posted February 15, 2017 at 07:47 pm by Julito G. Rada [manilastandard.net]
The government gave taxpayers a leeway on paying their taxes through credit, debit or prepaid cards.
The Finance Department said in a statement banks would be held liable and penalized for the delay or non-remittance of taxes paid by taxpayers through credit, debit or prepaid cards.
Finance Secretary Carlos Dominguez III approved the amendments to Bureau of Internal Revenue Regulation No. 3-2016 issued by the previous administration. The old regulation made the taxpayer using credit, debit or prepaid card liable if the authorized agent banks failed to remit the tax payment to BIR on time.
Dominguez’s directive would benefit primarily the self-employed taxpayers and owners of micro, small and medium enterprises who usually line up for hours at the BIR to pay their taxes.
Finance Secretary Carlos Dominguez III
Under the new revenue regulation that was recommended for approval by BIR commissioner Caesar Dulay, the payment of taxes done credit, debit or automated teller machine and/or prepaid cards should be deemed paid by the taxpayer on the date and time appearing in the system-generated confirmation receipt issued by the authorized agent banks.
“The AAB [authorized agent bank] will then be the one held liable in case of late remittance or non-remittance of such tax payments to the BIR,” the department said.
“The liability to pay the tax rests upon the AAB-acquirer considering that from the time of issuance of a valid confirmation receipt to the taxpayer-cardholder, the AAB-acquirer becomes the trustee of the government with the obligation to remit the payment on time to the BIR,” it said.
Finance undersecretary Antonette Tionko said the new system was a reasonable approach “considering that the taxpayer has no control over the actual remittance of the payment to the BIR other than securing a valid confirmation receipt and ensuring that his/her tax payment is paid through a legitimate AAB of the BIR.”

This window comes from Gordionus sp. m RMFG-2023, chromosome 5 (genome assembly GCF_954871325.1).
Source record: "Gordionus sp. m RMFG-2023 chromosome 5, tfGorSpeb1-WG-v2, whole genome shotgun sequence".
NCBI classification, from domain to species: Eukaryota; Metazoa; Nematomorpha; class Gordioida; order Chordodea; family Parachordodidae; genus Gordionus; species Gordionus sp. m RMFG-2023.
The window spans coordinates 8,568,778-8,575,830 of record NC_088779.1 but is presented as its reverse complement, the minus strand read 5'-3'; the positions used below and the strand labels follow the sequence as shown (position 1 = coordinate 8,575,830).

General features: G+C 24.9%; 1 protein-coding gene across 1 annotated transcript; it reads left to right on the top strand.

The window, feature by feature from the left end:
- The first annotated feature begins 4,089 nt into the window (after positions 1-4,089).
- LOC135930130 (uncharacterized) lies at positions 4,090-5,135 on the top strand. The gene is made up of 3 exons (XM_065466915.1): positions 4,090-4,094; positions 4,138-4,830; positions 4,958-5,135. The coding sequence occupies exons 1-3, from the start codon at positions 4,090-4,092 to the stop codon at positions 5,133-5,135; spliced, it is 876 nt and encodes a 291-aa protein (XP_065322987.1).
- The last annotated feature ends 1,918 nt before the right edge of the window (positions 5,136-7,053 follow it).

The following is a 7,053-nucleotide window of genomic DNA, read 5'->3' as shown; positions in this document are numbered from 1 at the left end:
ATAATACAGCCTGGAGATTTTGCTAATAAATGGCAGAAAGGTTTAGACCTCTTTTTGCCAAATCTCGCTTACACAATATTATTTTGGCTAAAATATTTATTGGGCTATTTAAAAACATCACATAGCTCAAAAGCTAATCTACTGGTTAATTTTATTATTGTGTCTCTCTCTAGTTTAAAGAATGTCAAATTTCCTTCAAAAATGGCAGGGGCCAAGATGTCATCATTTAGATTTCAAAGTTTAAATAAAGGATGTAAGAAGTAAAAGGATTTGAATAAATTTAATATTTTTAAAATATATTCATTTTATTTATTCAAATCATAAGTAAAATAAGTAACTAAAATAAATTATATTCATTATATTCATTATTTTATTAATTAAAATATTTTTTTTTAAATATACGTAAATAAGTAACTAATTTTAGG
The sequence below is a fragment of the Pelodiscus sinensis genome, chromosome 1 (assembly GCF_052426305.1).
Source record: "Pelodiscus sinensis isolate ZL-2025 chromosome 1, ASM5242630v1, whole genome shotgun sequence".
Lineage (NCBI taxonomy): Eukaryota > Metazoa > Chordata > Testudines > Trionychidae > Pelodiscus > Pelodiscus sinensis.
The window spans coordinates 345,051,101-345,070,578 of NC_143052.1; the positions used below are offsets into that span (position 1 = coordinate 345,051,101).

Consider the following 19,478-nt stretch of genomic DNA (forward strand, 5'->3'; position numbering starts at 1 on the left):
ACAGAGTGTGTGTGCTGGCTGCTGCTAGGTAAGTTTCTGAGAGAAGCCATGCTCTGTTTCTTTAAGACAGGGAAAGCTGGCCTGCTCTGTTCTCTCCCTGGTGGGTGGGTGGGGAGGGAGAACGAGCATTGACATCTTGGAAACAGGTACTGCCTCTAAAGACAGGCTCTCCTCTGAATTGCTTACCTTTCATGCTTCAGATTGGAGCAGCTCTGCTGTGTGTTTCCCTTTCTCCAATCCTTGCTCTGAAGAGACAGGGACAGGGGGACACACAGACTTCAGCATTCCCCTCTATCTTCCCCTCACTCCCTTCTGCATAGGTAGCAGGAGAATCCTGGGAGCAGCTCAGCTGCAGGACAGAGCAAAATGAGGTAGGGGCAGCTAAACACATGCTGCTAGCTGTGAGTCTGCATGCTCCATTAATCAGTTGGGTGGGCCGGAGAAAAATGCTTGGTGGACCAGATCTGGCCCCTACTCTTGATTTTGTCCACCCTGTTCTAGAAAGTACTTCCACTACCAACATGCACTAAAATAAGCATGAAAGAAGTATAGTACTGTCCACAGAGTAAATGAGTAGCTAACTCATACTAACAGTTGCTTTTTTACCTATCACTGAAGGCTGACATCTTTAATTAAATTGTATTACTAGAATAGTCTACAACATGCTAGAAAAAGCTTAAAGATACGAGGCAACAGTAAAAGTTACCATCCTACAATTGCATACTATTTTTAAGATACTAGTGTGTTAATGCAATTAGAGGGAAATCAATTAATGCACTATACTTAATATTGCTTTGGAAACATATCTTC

Tionko, who heads the DOF’s revenue operations group, said the new rule was consistent with the memorandum of agreement among the BIR, Bureau of Treasury and the authorized banks, whose obligation to collect, “carries with it the responsibility to remit accurately and on time such collections to the BTr.”
Tionko said the AAB was responsible for holding the tax payments “in a fiduciary capacity for the account of the national government, which should be considered as separate from the other funds in its custody.”
Tionko said that under the agreement, banks should pay penalties for late remittance, under remittance, and non-remittance of the accepted tax payments.
By Raynan F. Javil
Posted on February 14, 2017 [ bworldonline.com ]
THE HOUSE of Representatives last night approved on third and final reading two measures that separately seek to grant a one-time amnesty and impose a single rate for estate tax.
File photo of the House of Representatives
Approved were House Bill (HB) No. 4814, or the proposed Estate Tax Amnesty Law, and HB 4815 which sets a single rate compared to the current range.
Aside from contributing to an overall increase in much-needed revenues, HB 4814 is designed to free up properties -- otherwise encumbered by liability on the part of delinquents -- for productive use.
The proposed law seeks to grant the following immunities and privileges to taxpayers who avail of the planned amnesty: immunity from civil, criminal or administrative penalties; estate tax amnesty returns for 2016 and prior years will not be admissible as evidence in judicial, quasi-judicial, or administrative proceedings; and books of accounts and other records of the taxpayers for the years covered by the amnesty will not be examined.